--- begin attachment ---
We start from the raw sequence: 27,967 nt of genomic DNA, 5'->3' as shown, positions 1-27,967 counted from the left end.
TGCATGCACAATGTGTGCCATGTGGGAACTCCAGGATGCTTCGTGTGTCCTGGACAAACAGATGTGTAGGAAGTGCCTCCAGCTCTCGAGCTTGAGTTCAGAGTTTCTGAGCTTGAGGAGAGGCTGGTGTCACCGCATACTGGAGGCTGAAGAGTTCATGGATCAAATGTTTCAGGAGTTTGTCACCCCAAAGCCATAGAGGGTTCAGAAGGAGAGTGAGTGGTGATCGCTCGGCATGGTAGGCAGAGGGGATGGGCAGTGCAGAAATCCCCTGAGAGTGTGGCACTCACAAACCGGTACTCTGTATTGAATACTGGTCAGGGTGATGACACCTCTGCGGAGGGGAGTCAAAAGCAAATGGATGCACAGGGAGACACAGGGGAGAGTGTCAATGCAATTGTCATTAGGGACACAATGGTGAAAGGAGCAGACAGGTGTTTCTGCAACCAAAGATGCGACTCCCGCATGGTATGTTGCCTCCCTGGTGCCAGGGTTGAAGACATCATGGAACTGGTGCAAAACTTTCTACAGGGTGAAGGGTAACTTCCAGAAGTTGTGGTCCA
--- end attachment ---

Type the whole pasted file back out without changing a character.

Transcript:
We start from the raw sequence: 27,967 nt of genomic DNA, 5'->3' as shown, positions 1-27,967 counted from the left end.
TGCATGCACAATGTGTGCCATGTGGGAACTCCAGGATGCTTCGTGTGTCCTGGACAAACAGATGTGTAGGAAGTGCCTCCAGCTCTCGAGCTTGAGTTCAGAGTTTCTGAGCTTGAGGAGAGGCTGGTGTCACCGCATACTGGAGGCTGAAGAGTTCATGGATCAAATGTTTCAGGAGTTTGTCACCCCAAAGCCATAGAGGGTTCAGAAGGAGAGTGAGTGGTGATCGCTCGGCATGGTAGGCAGAGGGGATGGGCAGTGCAGAAATCCCCTGAGAGTGTGGCACTCACAAACCGGTACTCTGTATTGAATACTGGTCAGGGTGATGACACCTCTGCGGAGGGGAGTCAAAAGCAAATGGATGCACAGGGAGACACAGGGGAGAGTGTCAATGCAATTGTCATTAGGGACACAATGGTGAAAGGAGCAGACAGGTGTTTCTGCAACCAAAGATGCGACTCCCGCATGGTATGTTGCCTCCCTGGTGCCAGGGTTGAAGACATCATGGAACTGGTGCAAAACTTTCTACAGGGTGAAGGGTAACTTCCAGAAGTTGTGGTCCA